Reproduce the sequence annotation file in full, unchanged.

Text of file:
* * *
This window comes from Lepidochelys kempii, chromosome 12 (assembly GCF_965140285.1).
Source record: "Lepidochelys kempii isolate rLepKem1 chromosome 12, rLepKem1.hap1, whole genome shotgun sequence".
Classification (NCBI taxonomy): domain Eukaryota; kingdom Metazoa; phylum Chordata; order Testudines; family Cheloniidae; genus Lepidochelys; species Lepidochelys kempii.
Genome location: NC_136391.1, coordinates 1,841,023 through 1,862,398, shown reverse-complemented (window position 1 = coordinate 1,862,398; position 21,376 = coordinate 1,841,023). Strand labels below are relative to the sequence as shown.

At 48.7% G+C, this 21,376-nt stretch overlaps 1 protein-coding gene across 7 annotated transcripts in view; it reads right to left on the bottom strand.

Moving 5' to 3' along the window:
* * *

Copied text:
This window comes from Lepidochelys kempii, chromosome 12 (assembly GCF_965140285.1).
Source record: "Lepidochelys kempii isolate rLepKem1 chromosome 12, rLepKem1.hap1, whole genome shotgun sequence".
Classification (NCBI taxonomy): domain Eukaryota; kingdom Metazoa; phylum Chordata; order Testudines; family Cheloniidae; genus Lepidochelys; species Lepidochelys kempii.
Genome location: NC_136391.1, coordinates 1,841,023 through 1,862,398, shown reverse-complemented (window position 1 = coordinate 1,862,398; position 21,376 = coordinate 1,841,023). Strand labels below are relative to the sequence as shown.

At 48.7% G+C, this 21,376-nt stretch overlaps 1 protein-coding gene across 7 annotated transcripts in view; it reads right to left on the bottom strand.

Moving 5' to 3' along the window: